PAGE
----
Automation depends on multiple practices that seek to mediate and smooth out the differences, contingencies and frictions within and between datasets. Data thus exist ‘in potentia’, as possibilities that can only be realized through practices that make them ready for combination, computation and interpretation. Myriad rules, procedures, and routines organize and structure these practices, which are made explicit in documentation called metadata, or ‘data about data.’ The premise of metadata is that by making practices explicit and transparent, accountability for and trust in data can be secured. Drawing on ethnographic fieldwork conducted across several national and international government statistical offices, I explore how metadata legitimize practices that make data usable and powerful and serve as vital infrastructures in the crafting of automation.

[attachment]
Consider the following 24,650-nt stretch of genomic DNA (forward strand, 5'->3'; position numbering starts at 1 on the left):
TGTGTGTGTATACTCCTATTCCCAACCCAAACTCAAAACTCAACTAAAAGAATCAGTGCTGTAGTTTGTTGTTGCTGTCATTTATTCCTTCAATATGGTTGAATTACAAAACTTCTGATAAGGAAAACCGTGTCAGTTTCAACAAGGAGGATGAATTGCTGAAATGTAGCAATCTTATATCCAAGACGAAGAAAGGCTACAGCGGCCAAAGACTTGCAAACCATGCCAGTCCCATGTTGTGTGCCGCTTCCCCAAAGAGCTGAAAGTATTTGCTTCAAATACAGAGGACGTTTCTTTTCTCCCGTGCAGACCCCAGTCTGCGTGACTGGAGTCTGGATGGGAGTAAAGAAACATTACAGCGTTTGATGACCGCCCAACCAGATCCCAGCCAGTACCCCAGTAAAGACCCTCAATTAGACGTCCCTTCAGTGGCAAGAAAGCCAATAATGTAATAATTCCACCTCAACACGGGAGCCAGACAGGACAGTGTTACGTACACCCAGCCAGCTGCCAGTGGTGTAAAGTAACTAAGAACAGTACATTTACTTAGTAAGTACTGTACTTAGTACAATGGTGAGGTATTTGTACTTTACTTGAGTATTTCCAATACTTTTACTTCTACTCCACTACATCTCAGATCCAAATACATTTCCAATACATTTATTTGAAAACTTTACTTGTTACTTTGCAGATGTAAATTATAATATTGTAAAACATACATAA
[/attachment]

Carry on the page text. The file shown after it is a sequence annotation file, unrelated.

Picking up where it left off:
Evelyn Ruppert is Professor of Sociology at Goldsmiths, University of London. She studies how digital technologies and the data they generate can powerfully shape and have consequences for how people are known and governed. Her research attends to how digital technologies and data are also changing how people understand themselves as political subjects, that is, citizens with rights to speech, access, and privacy. How citizens make claims to such digital rights through what they say and what they do through digital technologies are key questions that she addresses. Evelyn is PI of an ERC funded project, Peopling Europe: How data make a people (ARITHMUS; 2014-19). She is Founding and Editor of the SAGE open access journal, Big Data & Society. Recent books are Being Digital Citizens (co-authored with Engin Isin) published in April 2015 (RLI International) and Modes of Knowing (co-edited with John Law) published in August 2016 (Mattering Press).